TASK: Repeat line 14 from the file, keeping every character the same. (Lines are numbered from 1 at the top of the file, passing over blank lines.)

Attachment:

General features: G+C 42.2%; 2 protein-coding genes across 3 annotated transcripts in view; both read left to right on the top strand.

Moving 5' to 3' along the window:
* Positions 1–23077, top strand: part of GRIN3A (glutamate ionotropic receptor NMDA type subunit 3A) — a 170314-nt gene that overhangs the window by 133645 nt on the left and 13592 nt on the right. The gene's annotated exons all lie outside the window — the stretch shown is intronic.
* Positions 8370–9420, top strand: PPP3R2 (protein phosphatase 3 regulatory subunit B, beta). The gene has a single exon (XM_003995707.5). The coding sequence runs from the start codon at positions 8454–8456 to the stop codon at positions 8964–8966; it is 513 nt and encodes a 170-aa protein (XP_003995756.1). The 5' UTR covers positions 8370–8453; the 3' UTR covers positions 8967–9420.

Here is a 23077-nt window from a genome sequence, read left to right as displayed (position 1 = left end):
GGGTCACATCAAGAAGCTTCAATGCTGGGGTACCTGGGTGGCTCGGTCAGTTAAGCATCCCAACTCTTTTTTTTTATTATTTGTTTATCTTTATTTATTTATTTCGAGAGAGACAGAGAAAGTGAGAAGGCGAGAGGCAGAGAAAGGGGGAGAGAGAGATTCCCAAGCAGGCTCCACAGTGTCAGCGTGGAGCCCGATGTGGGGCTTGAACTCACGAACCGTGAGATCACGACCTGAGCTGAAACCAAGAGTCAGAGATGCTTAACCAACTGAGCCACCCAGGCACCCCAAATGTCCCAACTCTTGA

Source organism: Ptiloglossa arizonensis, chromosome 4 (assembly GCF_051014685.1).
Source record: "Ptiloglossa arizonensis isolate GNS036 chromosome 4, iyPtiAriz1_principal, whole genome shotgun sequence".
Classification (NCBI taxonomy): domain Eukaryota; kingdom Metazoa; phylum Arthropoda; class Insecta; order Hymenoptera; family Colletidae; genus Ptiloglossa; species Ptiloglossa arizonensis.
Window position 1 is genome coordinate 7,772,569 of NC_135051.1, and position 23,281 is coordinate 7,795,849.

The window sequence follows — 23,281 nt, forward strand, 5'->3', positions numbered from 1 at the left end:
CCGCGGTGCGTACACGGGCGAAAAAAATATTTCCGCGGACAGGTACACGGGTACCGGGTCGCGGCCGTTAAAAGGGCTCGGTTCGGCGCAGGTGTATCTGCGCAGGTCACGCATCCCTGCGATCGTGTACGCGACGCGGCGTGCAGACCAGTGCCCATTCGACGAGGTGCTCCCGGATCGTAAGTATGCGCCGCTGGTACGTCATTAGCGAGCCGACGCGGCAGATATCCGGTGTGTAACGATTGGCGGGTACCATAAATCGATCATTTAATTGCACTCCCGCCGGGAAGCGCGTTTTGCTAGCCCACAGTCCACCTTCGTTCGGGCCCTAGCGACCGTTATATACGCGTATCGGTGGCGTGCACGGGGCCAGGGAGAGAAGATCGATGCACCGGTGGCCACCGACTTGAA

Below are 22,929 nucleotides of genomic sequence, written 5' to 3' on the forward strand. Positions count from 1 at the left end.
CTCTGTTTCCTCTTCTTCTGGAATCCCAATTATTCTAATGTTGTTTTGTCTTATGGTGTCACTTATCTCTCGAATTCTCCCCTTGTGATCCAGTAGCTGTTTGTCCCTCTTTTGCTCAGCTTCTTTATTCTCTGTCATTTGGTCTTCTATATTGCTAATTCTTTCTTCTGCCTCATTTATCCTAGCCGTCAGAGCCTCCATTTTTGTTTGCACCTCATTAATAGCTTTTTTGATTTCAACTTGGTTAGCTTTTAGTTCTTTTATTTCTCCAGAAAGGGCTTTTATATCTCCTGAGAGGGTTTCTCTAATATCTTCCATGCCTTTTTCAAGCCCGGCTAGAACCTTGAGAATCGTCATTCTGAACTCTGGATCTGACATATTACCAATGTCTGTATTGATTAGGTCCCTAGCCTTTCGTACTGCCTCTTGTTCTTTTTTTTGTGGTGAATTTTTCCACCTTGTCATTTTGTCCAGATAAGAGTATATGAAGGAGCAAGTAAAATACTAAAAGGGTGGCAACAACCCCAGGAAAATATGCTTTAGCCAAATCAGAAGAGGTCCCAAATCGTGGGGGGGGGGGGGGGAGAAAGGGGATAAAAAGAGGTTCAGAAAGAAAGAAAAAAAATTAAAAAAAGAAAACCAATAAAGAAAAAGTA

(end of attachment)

CTCTGTTTCCTCTTCTTCTGGAATCCCAATTATTCTAATGTTGTTTTGTCTTATGGTGTCACTTATCTCTCGAATTCTCCCCTTGTGATCCAGTAGCTGTTTGTCCCTCTTTTGCTCAGCTTCTTTATTCTCTGTCATTTGGTCTTCTATATTGCTAATTCTTTCTTCTGCCTCATTTATCCTAGCCGTCAGAGCCTCCATTTTTGTTTGCACCTCATTAATAGCTTTTTTGATTTCAACTTGGTTAGCTTTTAGTTCTTTTATTTCTCCAGAAAGGGCTTTTATATCTCCTGAGAGGGTTTCTCTAATATCTTCCATGCCTTTTTCAAGCCCGGCTAGAACCTTGAGAATCGTCATTCTGAACTCTGGATCTGACATATTACCAATGTCTGTATTGATTAGGTCCCTAGCCTTTCGTACTGCCTCTTGTTCTTTTTTTTGTGGTGAATTTTTCCACCTTGTCATTTTGTCCAGATAAGAGTATATGAAGGAGCAAGTAAAATACTAAAAGGGTGGCAACAACCCCAGGAAAATATGCTTTAGCCAAATCAGAAGAGGTCCCAAATCGTGGGGGGGGGGGGGGGAGAAAGGGGATAAAAAGAGGTTCAGAAAGAAAGAAAAAAAATTAAAAAAAGAAAACCAATAAAGAAAAAGTA